Statistical analysis explicated non-substantial response of diets however, study intervals presented significant impact on water intake in study I (normal rats), study II (hyperglycemic rats) and study III (hypercholesterolemic rats). In study I, maximum water intake was viewed in nutraceutical group (22.44 mL/rat/day) followed by functional group (22.25 mL/rat/day) and control (mL/rat/day mg/dL). Throughout the experimentation phase, water intake in control, functional and nutraceutical groups raised from 18.16 to 25.73, 18.38 to 25.95 and 18.54 to 26.11 mL/rat/day, respectively. Means of study II (hyperglycemic rats) indicated maximum water intake in nutraceutical group 23.48 mL/rat/day followed by functional group 23.28 mL/rat/day and control group 23.04 mL/rat/day. In study II, water intake increased in control group from 19.16 to 27.27 mL/rat/day and functional and nutraceutical groups also showed significant increment in water intake. Further, study III (hypercholesterolemic rats) depicted maximum water intake (24.03 mL/rat/day) in nutraceutical group however, water intake up to 23.83 and 23.58 mL/rat/day were noticed in functional and control groups, accordingly. During animal study period, maximum increase was observed in control group from 19.52 to 28.29 mL/rat/day. Moreover, water intake improved from 19.74 to 28.51 and 19.90 to 28.67 mL/rat/day in functional and nutraceutical groups, respectively (Fig. 2).
Statistical interpretation revealed significant effect of diets and experiment intervals on body weight in study I (normal rats), study II (hyperglycemic rats) and study III (hypercholesterolemic rats). In study I, maximum body weight was observed in control (174.59 g) followed by functional (167.64 g) and nutraceutical (163.56 g) groups. During 8-week trial, body weight in control, functional and nutraceutical groups had raised from 132.02 to 223.50 g, 128.69 to 212.09 g and 125.75 to 207.86 g, respectively. Means of study II (hyperglycemic rats) had shown maximum body weight in control 177.17 g followed by functional and nutraceutical groups as 170.89 and 167.62 g, respectively. In study II, maximum body weight was recorded in control group as 240.67 from 134.31 g. Further, significant increase in body weight was also found in functional and nutraceutical groups. Study III (hypercholesterolemic rats) showed maximum body weight (177.74 g) in control while minimum weight gain was noted in nutraceutical group (172.83 g). During 8-week trial, maximum increase was observed in control group from 130.04 to 246.42 g and functional and nutraceutical groups also showed increase in body weight from 128.18 to 234.20 g and 125.04 to 227.12 g, respectively (Fig. 3).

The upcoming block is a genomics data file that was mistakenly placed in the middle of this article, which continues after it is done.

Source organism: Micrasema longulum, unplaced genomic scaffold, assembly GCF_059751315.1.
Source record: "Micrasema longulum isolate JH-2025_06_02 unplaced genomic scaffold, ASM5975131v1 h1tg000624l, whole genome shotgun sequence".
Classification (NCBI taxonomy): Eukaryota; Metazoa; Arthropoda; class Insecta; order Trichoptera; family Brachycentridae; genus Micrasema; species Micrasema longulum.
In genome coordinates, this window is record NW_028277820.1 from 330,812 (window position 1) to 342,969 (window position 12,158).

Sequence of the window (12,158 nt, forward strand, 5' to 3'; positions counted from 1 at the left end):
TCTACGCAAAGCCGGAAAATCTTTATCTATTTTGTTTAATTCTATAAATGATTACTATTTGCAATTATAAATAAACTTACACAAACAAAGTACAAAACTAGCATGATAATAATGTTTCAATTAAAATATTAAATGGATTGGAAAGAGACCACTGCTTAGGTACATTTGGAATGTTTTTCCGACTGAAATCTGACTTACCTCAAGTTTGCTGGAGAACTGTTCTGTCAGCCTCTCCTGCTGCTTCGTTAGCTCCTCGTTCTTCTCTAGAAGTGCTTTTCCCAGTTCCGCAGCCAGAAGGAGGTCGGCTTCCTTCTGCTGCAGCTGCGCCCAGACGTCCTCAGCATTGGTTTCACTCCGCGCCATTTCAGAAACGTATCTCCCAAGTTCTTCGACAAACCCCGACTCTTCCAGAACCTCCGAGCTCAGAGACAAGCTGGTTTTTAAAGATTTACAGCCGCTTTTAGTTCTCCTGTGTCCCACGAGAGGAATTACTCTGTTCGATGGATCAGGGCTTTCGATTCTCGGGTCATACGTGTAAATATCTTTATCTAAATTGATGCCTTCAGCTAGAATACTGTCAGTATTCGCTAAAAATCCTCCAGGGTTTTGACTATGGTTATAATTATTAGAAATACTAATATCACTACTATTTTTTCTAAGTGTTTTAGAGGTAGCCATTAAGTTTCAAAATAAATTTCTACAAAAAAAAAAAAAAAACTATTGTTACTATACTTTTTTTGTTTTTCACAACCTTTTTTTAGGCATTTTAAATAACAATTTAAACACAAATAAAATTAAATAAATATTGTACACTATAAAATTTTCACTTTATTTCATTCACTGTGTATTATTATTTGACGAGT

Statistical scrutiny presented non-substantial effect of diets and study intervals on glucose level in study I (normal rats). The effect of diets was significant however, response of study intervals was non-significant in study II (hyperglycemic rats) and study III (hypercholesterolemic rats). The decrease in glucose level of normal rats fed on functional and nutraceutical diets were 1.57 and 2.98%, respectively. In glucose level, 7.21% reduction was observed in hyperglycemic rats fed on functional diet while 9.02% decrease was noted via nutraceutical diet. Hypercholesterolemic rats fed on functional and nutraceutical diets resulted in decrement in glucose up to 3.05 and 4.85%, accordingly (Table 2).
Regarding insulin level, non-significant effect of diets and study intervals was noted in study I (normal rats). However, significant effect of diets and non-significant effect of study intervals was viewed with respect to insulin level in study II (hyperglycemic rats) and study III (hypercholesterolemic rats). The insulin levels of normal rats fed on functional and nutraceutical diets were 1.06 and 1.93%, respectively. The increase in insulin level (4.46%) was observed in hyperglycemic rats fed on functional diet while it increased up to 5.89% in hyperglycemic rats administered with nutraceutical diet. Insulin level of hypercholesterolemic rats fed on functional and nutraceutical diets increased by 2.22 and 3.87%, respectively (Table 3).
The effect of diets and study intervals was significant on serum cholesterol in study I (normal rats). In study II (hyperglycemic rats) and study III (hypercholesterolemic rats), serum cholesterol was significantly affected by diets while non-significantly with respect to study duration. The serum cholesterol of normal rats fed on functional diet was decreased up to 1.45%, whereas 2.25% reduction was observed on supplementation of nutraceutical diet. A reduction of 4.23% was observed in serum cholesterol level of hyperglycemic rats + functional diet group while it reduced up to 6.65% in hyperglycemic rats fed on nutraceutical diet. Serum cholesterol of hypercholesterolemic rats provided with functional and nutraceutical diets were decreased by 7.84 and 13.10%, respectively (Table 4).